NFU: Obama’s budget proposal shortchanges agriculture

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National Farmers Union (NFU) President Roger Johnson issued the following statement in regard to President Barack Obama’s proposed budget that was released on Feb. 14:
 
“NFU members understand the importance of balancing the federal budget and reducing the federal deficit. Agriculture and the farm safety net were already cut by $4 billion in 2010 as a result of the Standard Reinsurance Agreement for federal crop insurance programs. NFU will oppose any budget reductions to agriculture programs that are deeper than cuts to other departments.
 
“The budget document released by the Office of Management and Budget asserted that farming has been highly profitable in the last decade. However, wild swings in commodity prices have made the last ten years among the most volatile on record for farmers. Government intervention was required to assist several sectors of agriculture, such as dairy and swine, to survive times of low prices and high input costs in just the past several years.
 
“More importantly, NFU believes that farm policy should be designed to provide support during difficult times. Recent high market prices may lead some to believe that commodity prices will continue long into the future. That conclusion is likely to be very wrong. Every farmer understands that high prices are followed by low prices – and our policies need to recognize that.
 
“We are encouraged that the president’s budget supports opportunities for investment in USDA and the Department of Energy. This spending will help to create job opportunities and economic development for our rural communities.
 
“The administration’s proposed budget makes significant cuts to rural development programs, which were identified as a key component of a vibrant rural America during the presidential elections of 2008. Cuts were also announced for agricultural research efforts and the Commodity Credit Corporation. Removing these dollars from the baseline for the next farm bill will make the legislation even more difficult to write. Investments in a stable and secure food, fiber and energy supply ought to be of the utmost importance because these investments create a thriving rural economy and are critically important to our national security.
 
“NFU will continue to work on behalf of farmers, ranchers, fishermen, and rural Americans as the budget process moves forward.”



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David Kross    
Earlville, NY  |  February, 17, 2011 at 09:28 AM

Why is it that farmers, most of whom consider themselves conservatives and capitalists, keep insisting on direct payments even in times of very high feed grain prices, and want to see ethanol subsidies continue, even though in this time of short food supply and high world food prices, fuel from food flies in the face of common sense? I keep seeing the farm publications saying we will need to feed many more people in the next decades. Feed them ethanol? When the mining of P for fertilizer plays out later in this century our grandkids will look back and wonder what the heck we were thinking of, using it up on food for fuel.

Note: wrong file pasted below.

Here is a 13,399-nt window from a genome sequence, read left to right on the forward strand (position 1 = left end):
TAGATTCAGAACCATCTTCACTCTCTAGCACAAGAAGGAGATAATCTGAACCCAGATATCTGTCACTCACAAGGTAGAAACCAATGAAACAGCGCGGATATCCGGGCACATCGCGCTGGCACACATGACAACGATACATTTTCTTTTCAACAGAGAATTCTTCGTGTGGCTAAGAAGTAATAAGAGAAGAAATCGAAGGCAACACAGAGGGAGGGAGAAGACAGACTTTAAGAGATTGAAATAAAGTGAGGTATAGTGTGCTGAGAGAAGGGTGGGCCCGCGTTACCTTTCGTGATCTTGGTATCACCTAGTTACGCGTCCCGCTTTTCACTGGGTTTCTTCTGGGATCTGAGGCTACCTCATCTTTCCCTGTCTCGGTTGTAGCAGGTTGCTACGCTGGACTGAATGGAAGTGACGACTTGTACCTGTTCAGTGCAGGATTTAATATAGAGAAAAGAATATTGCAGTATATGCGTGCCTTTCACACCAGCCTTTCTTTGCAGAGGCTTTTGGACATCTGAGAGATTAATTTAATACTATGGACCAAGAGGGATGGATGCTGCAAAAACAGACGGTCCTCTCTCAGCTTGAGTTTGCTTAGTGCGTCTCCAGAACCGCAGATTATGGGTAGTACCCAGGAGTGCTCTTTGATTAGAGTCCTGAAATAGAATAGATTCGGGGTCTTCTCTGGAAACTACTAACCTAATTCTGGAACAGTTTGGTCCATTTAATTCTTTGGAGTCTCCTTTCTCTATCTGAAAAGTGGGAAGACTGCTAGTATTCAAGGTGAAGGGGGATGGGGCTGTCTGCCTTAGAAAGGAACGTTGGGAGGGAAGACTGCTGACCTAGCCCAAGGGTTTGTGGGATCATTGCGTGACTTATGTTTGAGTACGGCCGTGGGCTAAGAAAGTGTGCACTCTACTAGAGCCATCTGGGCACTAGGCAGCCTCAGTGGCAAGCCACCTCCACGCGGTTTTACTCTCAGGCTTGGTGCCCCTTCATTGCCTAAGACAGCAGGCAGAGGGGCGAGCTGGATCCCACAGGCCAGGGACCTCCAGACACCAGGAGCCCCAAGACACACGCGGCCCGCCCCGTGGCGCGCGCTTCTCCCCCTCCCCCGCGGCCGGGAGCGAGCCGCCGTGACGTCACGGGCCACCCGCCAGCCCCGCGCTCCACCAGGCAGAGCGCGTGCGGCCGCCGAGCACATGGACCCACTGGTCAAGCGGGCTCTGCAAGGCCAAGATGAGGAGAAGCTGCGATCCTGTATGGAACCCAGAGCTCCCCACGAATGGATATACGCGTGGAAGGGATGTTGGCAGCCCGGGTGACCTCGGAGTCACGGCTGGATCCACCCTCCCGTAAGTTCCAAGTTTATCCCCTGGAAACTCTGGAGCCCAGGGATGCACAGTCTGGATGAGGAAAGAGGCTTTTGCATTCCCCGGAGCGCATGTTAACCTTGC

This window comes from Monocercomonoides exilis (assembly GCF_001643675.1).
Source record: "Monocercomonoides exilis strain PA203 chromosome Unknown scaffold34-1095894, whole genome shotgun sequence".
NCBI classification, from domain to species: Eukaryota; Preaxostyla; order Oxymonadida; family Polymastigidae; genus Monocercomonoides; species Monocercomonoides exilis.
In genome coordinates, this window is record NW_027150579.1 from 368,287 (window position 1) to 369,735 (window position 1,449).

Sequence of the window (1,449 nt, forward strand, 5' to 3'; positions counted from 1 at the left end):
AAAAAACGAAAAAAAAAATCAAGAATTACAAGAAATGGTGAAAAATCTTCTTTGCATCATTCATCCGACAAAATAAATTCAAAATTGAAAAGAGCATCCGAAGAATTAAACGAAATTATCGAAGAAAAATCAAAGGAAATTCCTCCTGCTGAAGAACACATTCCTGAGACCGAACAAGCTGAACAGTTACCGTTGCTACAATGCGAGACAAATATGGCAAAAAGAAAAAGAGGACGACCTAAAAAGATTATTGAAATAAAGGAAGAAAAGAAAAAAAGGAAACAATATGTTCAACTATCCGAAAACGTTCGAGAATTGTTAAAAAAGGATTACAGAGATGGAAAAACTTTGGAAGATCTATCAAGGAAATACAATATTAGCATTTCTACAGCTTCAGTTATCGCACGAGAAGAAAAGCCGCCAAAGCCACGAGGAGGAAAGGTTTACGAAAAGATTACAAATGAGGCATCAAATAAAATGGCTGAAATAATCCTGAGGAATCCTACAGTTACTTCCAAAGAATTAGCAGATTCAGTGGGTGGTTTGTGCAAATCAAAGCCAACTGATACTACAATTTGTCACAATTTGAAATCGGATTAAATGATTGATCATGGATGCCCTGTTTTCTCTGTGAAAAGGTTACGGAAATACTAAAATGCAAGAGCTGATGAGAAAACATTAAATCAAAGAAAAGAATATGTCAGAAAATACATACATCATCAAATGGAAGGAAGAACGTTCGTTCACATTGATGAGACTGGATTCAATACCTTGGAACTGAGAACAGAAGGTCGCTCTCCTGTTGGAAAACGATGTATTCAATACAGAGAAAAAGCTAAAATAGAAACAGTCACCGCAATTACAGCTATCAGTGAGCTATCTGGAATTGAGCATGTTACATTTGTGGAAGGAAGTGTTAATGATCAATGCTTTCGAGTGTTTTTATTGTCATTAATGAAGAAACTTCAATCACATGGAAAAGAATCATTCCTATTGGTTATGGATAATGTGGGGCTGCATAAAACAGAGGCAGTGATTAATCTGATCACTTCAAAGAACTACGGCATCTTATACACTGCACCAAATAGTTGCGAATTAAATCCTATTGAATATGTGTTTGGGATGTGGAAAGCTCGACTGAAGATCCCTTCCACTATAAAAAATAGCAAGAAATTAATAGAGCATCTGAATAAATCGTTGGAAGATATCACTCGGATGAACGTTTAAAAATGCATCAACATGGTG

David Kross    
Earlville, NY  |  February, 17, 2011 at 09:28 AM

Why is it that farmers, most of whom consider themselves conservatives and capitalists, keep insisting on direct payments even in times of very high feed grain prices, and want to see ethanol subsidies continue, even though in this time of short food supply and high world food prices, fuel from food flies in the face of common sense? I keep seeing the farm publications saying we will need to feed many more people in the next decades. Feed them ethanol? When the mining of P for fertilizer plays out later in this century our grandkids will look back and wonder what the heck we were thinking of, using it up on food for fuel.

Gary Frank    
Wisconsin  |  February, 17, 2011 at 10:34 AM

David Kross is right on with his comments. Farmers need to get off the government payroll and ethanol was a mistake.

Gary Frank    
Wisconsin  |  February, 17, 2011 at 10:34 AM

David Kross is right on with his comments. Farmers need to get off the government payroll and ethanol was a mistake.

Steve    
WI  |  February, 19, 2011 at 11:05 AM

All farmers need to get weaned off of government programs. When the government creates one program it always distorts something else. Farmers can farm without the government but the government cannot govern with hungry people. The american farmer produces the most economicaly priced safest food supply in the world.


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